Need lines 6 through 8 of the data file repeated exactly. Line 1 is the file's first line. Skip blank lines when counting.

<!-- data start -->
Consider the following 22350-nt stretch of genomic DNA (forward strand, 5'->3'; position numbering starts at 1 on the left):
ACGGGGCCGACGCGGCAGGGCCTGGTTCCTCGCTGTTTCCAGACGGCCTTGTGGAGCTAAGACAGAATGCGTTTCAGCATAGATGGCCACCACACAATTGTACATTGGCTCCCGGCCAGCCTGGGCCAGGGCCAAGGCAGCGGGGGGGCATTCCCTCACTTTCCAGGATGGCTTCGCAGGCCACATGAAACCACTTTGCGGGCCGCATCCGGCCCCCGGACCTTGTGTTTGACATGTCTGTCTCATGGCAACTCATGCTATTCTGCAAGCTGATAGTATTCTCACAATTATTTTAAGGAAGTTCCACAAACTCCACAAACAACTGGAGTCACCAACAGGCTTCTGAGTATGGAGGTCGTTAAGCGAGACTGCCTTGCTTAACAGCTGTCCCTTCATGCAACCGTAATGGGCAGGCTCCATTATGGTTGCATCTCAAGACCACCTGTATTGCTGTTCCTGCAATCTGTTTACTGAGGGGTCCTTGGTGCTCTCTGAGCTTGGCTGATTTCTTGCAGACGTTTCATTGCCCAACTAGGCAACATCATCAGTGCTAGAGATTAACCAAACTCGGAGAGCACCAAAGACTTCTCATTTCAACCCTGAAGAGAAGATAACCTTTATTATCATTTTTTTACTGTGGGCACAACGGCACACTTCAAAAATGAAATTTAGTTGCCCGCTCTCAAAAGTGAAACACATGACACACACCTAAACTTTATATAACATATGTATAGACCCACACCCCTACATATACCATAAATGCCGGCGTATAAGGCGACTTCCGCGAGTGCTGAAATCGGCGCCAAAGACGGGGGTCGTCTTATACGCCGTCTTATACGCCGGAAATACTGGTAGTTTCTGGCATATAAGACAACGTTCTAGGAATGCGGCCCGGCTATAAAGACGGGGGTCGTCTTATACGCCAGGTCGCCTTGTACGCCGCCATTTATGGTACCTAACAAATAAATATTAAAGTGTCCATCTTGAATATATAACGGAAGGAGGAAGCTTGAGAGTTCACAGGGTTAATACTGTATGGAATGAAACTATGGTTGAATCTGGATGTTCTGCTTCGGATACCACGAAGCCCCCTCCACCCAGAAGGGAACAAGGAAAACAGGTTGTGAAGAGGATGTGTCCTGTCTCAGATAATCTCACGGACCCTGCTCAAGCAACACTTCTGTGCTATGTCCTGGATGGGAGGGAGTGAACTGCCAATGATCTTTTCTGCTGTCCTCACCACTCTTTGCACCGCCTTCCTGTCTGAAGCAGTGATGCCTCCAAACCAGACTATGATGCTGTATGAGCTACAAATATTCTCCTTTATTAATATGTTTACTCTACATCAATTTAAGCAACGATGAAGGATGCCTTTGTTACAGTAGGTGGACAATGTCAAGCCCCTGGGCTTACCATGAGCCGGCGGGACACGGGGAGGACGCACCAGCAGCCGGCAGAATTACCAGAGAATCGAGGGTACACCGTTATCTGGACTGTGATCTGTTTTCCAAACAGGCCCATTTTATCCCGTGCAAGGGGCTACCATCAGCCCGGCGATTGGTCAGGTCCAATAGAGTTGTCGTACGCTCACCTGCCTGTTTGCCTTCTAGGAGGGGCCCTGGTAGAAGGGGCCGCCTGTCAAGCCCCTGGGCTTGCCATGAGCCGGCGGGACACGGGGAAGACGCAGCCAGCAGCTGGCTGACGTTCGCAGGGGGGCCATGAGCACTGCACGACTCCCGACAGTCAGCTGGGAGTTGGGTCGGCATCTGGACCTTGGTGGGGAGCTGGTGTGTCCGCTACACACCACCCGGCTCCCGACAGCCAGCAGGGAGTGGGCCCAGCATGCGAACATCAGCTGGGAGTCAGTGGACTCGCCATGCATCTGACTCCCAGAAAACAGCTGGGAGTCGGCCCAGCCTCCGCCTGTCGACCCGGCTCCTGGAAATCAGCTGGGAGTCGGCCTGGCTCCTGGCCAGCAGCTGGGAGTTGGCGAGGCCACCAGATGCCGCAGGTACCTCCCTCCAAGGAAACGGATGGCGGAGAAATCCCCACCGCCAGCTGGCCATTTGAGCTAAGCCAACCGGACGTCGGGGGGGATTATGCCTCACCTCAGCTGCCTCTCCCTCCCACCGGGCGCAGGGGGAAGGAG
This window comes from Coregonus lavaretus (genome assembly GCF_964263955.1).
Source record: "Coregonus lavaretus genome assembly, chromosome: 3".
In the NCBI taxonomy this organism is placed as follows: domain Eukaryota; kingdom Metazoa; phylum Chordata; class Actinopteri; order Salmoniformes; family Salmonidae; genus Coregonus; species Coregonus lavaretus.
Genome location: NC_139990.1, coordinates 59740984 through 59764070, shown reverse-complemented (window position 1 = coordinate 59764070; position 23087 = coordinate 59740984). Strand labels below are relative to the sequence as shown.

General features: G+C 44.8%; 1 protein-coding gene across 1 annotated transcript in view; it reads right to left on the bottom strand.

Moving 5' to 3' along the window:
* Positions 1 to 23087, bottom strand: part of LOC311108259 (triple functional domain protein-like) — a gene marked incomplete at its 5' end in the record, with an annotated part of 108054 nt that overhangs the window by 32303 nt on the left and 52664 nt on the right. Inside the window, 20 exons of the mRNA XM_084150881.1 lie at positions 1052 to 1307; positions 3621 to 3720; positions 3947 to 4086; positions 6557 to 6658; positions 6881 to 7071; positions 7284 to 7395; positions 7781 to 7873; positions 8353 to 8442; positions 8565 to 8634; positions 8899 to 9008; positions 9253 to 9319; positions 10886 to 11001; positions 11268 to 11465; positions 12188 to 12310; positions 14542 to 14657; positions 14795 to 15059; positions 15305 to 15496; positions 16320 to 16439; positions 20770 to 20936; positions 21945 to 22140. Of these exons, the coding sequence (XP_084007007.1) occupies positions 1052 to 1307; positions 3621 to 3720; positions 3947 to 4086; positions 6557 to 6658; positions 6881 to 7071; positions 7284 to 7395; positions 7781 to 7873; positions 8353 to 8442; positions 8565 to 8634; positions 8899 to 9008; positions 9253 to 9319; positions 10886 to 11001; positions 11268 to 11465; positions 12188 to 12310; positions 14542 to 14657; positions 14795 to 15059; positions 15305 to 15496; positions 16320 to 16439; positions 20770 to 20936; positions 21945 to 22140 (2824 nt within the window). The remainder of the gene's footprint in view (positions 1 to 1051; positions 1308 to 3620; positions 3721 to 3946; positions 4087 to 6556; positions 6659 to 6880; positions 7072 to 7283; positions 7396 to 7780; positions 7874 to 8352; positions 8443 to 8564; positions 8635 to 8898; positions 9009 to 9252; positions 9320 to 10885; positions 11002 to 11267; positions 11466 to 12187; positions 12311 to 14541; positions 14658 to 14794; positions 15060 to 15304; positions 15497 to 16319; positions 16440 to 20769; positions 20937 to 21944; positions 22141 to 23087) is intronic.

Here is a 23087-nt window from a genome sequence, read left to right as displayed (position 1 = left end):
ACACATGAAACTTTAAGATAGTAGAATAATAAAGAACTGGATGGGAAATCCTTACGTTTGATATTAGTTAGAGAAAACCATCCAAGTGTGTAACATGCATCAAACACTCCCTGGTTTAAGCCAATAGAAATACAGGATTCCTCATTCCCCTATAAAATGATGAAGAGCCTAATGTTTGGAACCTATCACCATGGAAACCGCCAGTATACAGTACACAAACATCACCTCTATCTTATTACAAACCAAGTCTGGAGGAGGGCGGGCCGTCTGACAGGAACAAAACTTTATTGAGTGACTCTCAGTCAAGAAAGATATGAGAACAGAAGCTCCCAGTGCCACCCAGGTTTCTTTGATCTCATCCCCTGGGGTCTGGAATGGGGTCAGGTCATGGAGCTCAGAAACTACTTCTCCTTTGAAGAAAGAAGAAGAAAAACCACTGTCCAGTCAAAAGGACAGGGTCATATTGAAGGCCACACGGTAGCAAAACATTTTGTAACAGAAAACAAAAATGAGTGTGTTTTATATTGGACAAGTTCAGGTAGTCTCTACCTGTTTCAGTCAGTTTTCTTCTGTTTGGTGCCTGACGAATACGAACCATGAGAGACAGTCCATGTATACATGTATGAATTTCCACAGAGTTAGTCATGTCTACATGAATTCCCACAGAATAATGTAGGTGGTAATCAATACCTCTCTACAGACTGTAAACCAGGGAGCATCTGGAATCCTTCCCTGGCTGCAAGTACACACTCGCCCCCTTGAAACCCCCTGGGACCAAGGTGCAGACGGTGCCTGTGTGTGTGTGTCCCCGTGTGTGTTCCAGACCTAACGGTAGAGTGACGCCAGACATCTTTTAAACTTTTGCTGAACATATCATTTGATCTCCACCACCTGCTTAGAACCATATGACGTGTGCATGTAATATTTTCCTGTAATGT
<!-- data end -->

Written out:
Genome location: NC_139990.1, coordinates 59740984 through 59764070, shown reverse-complemented (window position 1 = coordinate 59764070; position 23087 = coordinate 59740984). Strand labels below are relative to the sequence as shown.

General features: G+C 44.8%; 1 protein-coding gene across 1 annotated transcript in view; it reads right to left on the bottom strand.

Moving 5' to 3' along the window: